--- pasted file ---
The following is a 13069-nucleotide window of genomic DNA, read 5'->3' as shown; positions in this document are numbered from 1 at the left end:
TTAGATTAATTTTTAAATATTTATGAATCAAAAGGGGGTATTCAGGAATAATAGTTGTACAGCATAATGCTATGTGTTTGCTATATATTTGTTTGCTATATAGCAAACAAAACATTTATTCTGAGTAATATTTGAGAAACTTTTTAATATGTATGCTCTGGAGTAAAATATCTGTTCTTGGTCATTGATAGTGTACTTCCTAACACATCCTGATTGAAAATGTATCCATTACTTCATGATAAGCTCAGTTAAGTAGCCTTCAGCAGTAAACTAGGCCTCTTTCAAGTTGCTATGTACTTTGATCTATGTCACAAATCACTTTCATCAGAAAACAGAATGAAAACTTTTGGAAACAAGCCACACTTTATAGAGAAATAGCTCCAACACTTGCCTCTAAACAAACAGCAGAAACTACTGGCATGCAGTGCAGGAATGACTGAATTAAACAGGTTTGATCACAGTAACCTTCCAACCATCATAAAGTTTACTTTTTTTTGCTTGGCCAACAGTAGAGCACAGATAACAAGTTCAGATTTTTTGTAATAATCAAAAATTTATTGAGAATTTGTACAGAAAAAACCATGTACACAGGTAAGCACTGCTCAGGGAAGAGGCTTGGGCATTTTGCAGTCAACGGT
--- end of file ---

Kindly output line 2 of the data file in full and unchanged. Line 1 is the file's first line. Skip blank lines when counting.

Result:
TTAGATTAATTTTTAAATATTTATGAATCAAAAGGGGGTATTCAGGAATAATAGTTGTACAGCATAATGCTATGTGTTTGCTATATATTTGTTTGCTATATAGCAAACAAAACATTTATTCTGAGTAATATTTGAGAAACTTTTTAATATGTATGCTCTGGAGTAAAATATCTGTTCTTGGTCATTGATAGTGTACTTCCTAACACATCCTGATTGAAAATGTATCCATTACTTCATGATAAGCTCAGTTAAGTAGCCTTCAGCAGTAAACTAGGCCTCTTTCAAGTTGCTATGTACTTTGATCTATGTCACAAATCACTTTCATCAGAAAACAGAATGAAAACTTTTGGAAACAAGCCACACTTTATAGAGAAATAGCTCCAACACTTGCCTCTAAACAAACAGCAGAAACTACTGGCATGCAGTGCAGGAATGACTGAATTAAACAGGTTTGATCACAGTAACCTTCCAACCATCATAAAGTTTACTTTTTTTTGCTTGGCCAACAGTAGAGCACAGATAACAAGTTCAGATTTTTTGTAATAATCAAAAATTTATTGAGAATTTGTACAGAAAAAACCATGTACACAGGTAAGCACTGCTCAGGGAAGAGGCTTGGGCATTTTGCAGTCAACGGT